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The Semiclassical Laser-Equations (also called "Laser Self-Consistancy Equations" ) are used to model a classical EM-Field that is driven by a given Polarisation in an active medium.

In Order to derive these equations, one chooses a full set of orthonormal functions $U_m(x,y,z)$ and expands the electric Field $E$ as a superposition of these functions. Each of the $u_m$ solves the wave equation, and is asigned to a specific frequency, which will then appear in the time evolution equation for the amplitude, by which the mode $u_m$ oscillates.

Now my question is: Why do we choose the set of $U_m$ in a way that the $U_m$ are eigenmodes of the laser cavity? Couldn't I choose abitrarily functions, as long as they form a full set, and satisfy the wave equations? And if I did so, wouldn't I see that off resonant modes are amplified less than resonant modes?

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If you choose basis functions that aren't eigenmodes of the cavity, and your model is correct, what you should find is that your basis "modes" are coupled. That is, as the system evolves with time, energy in one of the basis functions transfers to other functions. The benefit of using the eigenmodes is that energy in these modes stays there, so that you can analyze the behavior of the system one mode at a time.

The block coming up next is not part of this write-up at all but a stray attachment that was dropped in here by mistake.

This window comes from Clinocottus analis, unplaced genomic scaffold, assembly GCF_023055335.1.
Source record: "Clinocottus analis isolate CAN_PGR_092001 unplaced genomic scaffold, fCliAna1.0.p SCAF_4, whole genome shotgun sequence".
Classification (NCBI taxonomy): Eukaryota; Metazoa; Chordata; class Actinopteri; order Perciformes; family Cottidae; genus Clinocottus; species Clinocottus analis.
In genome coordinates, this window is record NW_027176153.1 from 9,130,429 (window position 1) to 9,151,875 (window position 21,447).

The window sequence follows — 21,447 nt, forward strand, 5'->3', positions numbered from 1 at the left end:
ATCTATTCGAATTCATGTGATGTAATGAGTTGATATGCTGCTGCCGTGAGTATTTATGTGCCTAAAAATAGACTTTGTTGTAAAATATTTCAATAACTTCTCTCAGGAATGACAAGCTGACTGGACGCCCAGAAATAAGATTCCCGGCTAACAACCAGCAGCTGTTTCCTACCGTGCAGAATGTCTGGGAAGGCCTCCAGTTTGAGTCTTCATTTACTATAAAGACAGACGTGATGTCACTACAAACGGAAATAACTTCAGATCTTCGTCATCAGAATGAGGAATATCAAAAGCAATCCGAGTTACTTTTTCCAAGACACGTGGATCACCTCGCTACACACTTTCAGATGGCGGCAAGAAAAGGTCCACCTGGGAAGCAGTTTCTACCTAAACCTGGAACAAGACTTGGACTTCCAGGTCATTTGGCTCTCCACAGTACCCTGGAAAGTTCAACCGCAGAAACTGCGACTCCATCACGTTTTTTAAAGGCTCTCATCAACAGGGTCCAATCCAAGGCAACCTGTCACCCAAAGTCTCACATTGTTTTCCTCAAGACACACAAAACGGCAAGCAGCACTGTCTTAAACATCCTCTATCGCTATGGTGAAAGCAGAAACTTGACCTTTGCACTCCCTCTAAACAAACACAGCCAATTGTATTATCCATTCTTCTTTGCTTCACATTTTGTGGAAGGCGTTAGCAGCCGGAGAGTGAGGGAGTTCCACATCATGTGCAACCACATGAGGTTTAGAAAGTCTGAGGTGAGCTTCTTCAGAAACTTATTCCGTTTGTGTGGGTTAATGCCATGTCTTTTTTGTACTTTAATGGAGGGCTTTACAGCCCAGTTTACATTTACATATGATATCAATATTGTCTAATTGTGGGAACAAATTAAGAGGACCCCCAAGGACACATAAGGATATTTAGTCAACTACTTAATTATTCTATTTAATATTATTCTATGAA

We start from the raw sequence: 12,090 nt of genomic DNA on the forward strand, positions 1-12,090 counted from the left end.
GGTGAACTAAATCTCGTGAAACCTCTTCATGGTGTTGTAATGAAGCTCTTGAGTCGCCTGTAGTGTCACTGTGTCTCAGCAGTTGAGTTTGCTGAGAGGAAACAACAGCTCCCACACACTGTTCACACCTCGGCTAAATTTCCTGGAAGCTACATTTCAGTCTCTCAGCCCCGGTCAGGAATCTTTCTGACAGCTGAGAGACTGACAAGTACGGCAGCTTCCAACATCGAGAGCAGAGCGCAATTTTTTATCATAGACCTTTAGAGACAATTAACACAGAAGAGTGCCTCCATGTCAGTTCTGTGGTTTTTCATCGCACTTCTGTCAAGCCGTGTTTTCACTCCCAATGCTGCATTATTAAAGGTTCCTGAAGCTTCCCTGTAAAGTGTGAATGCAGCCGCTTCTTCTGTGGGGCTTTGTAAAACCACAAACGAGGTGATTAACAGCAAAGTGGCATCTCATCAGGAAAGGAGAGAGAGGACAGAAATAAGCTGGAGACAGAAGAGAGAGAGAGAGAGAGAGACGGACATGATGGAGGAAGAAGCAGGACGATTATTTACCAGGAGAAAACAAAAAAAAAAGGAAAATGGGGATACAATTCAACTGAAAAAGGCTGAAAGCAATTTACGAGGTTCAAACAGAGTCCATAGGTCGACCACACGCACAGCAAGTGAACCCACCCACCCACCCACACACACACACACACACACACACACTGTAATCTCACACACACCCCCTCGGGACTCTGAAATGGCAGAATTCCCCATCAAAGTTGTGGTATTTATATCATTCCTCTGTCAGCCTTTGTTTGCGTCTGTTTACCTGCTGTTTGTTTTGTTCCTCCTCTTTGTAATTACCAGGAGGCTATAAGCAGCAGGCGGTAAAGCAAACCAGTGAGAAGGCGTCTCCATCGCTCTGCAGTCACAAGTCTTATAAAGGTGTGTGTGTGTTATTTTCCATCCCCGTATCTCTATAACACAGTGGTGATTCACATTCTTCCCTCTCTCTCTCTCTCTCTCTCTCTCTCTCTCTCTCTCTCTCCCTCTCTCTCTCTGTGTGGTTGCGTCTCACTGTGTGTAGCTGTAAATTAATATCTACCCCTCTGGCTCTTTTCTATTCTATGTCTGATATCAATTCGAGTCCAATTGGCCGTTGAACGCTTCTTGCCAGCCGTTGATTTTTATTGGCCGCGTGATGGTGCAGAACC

You'll see a related analysis when studying coupled cavities or waveguides. Rather than find the eigenmodes of the system of coupled cavities we can start with a basis set based on the eigenmodes of the individual cavities. Then we find how these "modes" are coupled, that is, how energy transfers from one cavity to the other.

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  • $\begingroup$ Can you elaborate on why the modes are coupled? Can I imagine that the reflection of the mode will yield a different mode? How do I couple Cavities, and what would be appropriate Literature to read into the subject? $\endgroup$ – Quantumwhisp Mar 11 '17 at 10:35
  • $\begingroup$ Answer 1: Because they're not eigenmodes. Eigenmodes means modes that when they evolve in time you end up with the same mode afterwards. Any other field pattern, after evolution in time you'll end up with a different pattern. $\endgroup$ – The Photon Mar 11 '17 at 16:06
  • $\begingroup$ Answer 2: In a coupled system, if their field patterns overlap, one quasi-mode is able to transfer energy to another quasi-mode. $\endgroup$ – The Photon Mar 11 '17 at 16:08
  • $\begingroup$ Could I use this as an explanation to why only resonant modes are amplified in a laser? Let's say in both cases we start with one excited mode (one time resonant, other time off-resonant). While in the first case energy remains in this mode, it is distributed among many other modes in the second case, and because amplification works nonlinear, it is more big for the resonant mode? $\endgroup$ – Quantumwhisp Mar 11 '17 at 17:33
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    $\begingroup$ That's kind of it, but not a very clear way to say it. What really happens is that (for a homogeneously broadened gain mechanism) one (actual) mode reaches threshold first and then the gain is "pinned" as all available excited specie are used to amplify that mode; due to gain pinning no other mode can reach threshold. (Unless of course there's some other mechanism at work and then you have a multi-mode laser) $\endgroup$ – The Photon Mar 11 '17 at 17:54

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